Shame can be overpowering. It can hijack your mind. It can limit your ability to think, let alone think rationally. Sleep, even fitful sleep, can become possible only after exhaustion sets in. Connecting with friends or loved ones can become so burdensome that being a friend, or being loved, can feel like a demand, or worse, an attack. Counterattack, against friends and loved ones, can be the only available response.
Shame can be debilitating.
For targets of workplace bullies, shame can be the dominant emotion. Not fear of the bully; rather, fear of being humiliated by the bully. As a target, you come to fear what others think when they watch how the bully abuses you, and when they hear what the bully says about you.
Some bullies choose tactics and timing that maintain the target's shame at the "right" level. Too little shame lets the target think clearly enough to find a way out. Too much shame is a waste of effort.
The shame that targets feel is typically out of proportion to what's actually happening. Here are some reasons why.
- Targets are usually overmatched
- Workplace bullies choose targets; targets hardly ever choose their bullies. Bullies usually have the advantage, because they choose targets they believe they can easily bully. If you're now a target, the bully is better prepared to bully you than you are prepared to defeat (or escape) that bully. This is the bully's doing. For targets, there's no shame in that.
- Powerful bullies seek powerful targets
- Every bully For the targets of workplace
bullies, shame can be the
dominant emotionhas strengths and weaknesses with respect to their effectiveness as a bully. As a target, the bully probably selected you because you're a good fit for that particular bully's strengths and weaknesses. Being the target of a particularly powerful bully means the bully sees you as powerful enough to merit attention. For targets, there's no shame in that.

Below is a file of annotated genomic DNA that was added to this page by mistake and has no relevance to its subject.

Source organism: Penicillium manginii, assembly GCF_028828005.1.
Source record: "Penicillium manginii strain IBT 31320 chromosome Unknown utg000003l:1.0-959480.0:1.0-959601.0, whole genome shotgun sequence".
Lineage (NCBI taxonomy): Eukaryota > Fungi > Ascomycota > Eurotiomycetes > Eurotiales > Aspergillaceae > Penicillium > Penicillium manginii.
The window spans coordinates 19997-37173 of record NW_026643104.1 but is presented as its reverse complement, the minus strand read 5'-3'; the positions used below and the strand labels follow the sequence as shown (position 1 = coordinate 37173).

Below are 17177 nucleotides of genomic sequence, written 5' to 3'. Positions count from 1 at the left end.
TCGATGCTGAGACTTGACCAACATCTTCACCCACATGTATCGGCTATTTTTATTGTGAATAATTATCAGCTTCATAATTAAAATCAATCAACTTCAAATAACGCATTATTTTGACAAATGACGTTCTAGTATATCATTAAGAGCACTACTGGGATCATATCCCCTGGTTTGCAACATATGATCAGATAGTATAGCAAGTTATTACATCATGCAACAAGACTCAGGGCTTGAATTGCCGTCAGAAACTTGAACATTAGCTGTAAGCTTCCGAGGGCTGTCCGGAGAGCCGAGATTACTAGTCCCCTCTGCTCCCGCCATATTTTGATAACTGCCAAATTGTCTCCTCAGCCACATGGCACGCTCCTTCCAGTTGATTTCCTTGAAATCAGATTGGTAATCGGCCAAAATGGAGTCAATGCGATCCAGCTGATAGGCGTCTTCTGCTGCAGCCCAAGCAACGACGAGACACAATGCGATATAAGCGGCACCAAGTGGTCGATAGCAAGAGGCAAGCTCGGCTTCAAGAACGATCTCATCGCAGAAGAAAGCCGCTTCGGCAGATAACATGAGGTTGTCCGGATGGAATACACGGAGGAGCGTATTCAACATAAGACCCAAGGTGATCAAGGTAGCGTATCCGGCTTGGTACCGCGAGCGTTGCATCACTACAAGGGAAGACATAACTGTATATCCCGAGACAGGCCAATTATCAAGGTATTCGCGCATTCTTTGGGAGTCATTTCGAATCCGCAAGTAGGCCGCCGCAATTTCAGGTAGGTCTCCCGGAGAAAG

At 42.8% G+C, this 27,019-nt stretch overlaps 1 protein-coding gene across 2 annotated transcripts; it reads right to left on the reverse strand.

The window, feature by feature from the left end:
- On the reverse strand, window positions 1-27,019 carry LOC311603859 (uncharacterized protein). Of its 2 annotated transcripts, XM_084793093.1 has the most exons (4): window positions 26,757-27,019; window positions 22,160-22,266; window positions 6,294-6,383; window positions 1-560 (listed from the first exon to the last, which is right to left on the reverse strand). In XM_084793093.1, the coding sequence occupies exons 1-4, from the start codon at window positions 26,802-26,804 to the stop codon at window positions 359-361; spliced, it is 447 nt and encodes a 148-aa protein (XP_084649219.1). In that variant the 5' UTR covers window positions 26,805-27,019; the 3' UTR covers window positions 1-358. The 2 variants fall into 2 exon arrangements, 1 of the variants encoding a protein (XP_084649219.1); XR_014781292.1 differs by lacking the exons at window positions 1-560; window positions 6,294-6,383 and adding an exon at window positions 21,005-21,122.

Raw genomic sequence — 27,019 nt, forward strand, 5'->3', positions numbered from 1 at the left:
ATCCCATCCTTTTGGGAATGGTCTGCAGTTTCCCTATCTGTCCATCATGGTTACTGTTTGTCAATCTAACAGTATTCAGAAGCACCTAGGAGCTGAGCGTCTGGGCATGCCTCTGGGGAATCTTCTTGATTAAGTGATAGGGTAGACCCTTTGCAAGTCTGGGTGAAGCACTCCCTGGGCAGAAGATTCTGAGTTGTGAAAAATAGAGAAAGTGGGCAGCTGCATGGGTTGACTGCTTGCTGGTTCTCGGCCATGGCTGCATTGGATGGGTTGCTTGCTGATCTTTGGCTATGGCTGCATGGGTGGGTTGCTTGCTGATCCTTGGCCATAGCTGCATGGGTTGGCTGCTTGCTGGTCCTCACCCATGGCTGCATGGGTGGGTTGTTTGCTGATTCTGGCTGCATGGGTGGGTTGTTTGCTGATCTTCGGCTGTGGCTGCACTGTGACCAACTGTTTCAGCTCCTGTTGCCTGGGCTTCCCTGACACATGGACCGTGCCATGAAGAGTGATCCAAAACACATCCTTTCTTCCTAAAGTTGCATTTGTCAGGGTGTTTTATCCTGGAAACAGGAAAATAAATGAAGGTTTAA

- The bully's bystanders are afraid
- Most bystanders fear becoming targets themselves. Out of fear, bystanders maintain a sense of safety by appearing to support the bully. To targets, this stance looks like acceptance of the bully's tactics. Although bystanders do seem to believe the bully's assertions, many don't. They're just cowed. This is the bully's doing. For targets, there's no shame in that.
- Bullies try to nurture shame
- Shame is one of the tools bullies use to control their targets. They nurture shame. If they sense that their targets aren't experiencing enough shame, they make adjustments accordingly. As a target, if you're feeling up to it, one way to end the bullying is to refuse to feel ashamed of being targeted.
In workplace bullying, the most shameful act is the bullying. The second most shameful act is the bully's supervisor's failure to end the bullying. The third most shameful act is the bully's supervisor's supervisor's failure to … you get the idea. Top Next Issue